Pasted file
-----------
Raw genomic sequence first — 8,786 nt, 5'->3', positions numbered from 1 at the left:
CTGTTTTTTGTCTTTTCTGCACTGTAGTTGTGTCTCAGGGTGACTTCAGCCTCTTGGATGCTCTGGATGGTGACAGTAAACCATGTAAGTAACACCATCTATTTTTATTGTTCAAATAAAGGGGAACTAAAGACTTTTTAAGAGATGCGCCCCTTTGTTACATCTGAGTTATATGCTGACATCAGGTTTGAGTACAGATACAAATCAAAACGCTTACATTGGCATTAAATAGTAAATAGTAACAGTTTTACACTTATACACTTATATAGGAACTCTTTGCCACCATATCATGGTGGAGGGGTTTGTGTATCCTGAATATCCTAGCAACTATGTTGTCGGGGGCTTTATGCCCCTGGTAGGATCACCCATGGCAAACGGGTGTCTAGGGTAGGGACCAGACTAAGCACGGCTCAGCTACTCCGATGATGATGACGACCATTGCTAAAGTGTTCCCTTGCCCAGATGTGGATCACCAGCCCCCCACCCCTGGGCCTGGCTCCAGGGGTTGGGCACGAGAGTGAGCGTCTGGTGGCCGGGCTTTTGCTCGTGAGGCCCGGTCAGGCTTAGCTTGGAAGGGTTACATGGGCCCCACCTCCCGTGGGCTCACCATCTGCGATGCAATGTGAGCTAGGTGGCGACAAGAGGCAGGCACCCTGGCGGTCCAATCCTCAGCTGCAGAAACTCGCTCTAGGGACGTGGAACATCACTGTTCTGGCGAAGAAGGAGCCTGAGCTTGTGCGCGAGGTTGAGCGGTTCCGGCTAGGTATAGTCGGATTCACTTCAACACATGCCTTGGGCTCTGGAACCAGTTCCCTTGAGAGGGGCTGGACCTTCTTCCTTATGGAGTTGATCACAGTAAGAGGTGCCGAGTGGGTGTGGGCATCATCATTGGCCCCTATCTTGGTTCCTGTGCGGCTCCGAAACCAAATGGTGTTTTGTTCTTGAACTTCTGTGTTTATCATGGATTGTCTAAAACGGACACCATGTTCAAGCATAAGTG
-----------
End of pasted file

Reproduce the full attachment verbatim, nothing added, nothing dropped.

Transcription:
Raw genomic sequence first — 8,786 nt, 5'->3', positions numbered from 1 at the left:
CTGTTTTTTGTCTTTTCTGCACTGTAGTTGTGTCTCAGGGTGACTTCAGCCTCTTGGATGCTCTGGATGGTGACAGTAAACCATGTAAGTAACACCATCTATTTTTATTGTTCAAATAAAGGGGAACTAAAGACTTTTTAAGAGATGCGCCCCTTTGTTACATCTGAGTTATATGCTGACATCAGGTTTGAGTACAGATACAAATCAAAACGCTTACATTGGCATTAAATAGTAAATAGTAACAGTTTTACACTTATACACTTATATAGGAACTCTTTGCCACCATATCATGGTGGAGGGGTTTGTGTATCCTGAATATCCTAGCAACTATGTTGTCGGGGGCTTTATGCCCCTGGTAGGATCACCCATGGCAAACGGGTGTCTAGGGTAGGGACCAGACTAAGCACGGCTCAGCTACTCCGATGATGATGACGACCATTGCTAAAGTGTTCCCTTGCCCAGATGTGGATCACCAGCCCCCCACCCCTGGGCCTGGCTCCAGGGGTTGGGCACGAGAGTGAGCGTCTGGTGGCCGGGCTTTTGCTCGTGAGGCCCGGTCAGGCTTAGCTTGGAAGGGTTACATGGGCCCCACCTCCCGTGGGCTCACCATCTGCGATGCAATGTGAGCTAGGTGGCGACAAGAGGCAGGCACCCTGGCGGTCCAATCCTCAGCTGCAGAAACTCGCTCTAGGGACGTGGAACATCACTGTTCTGGCGAAGAAGGAGCCTGAGCTTGTGCGCGAGGTTGAGCGGTTCCGGCTAGGTATAGTCGGATTCACTTCAACACATGCCTTGGGCTCTGGAACCAGTTCCCTTGAGAGGGGCTGGACCTTCTTCCTTATGGAGTTGATCACAGTAAGAGGTGCCGAGTGGGTGTGGGCATCATCATTGGCCCCTATCTTGGTTCCTGTGCGGCTCCGAAACCAAATGGTGTTTTGTTCTTGAACTTCTGTGTTTATCATGGATTGTCTAAAACGGACACCATGTTCAAGCATAAGTG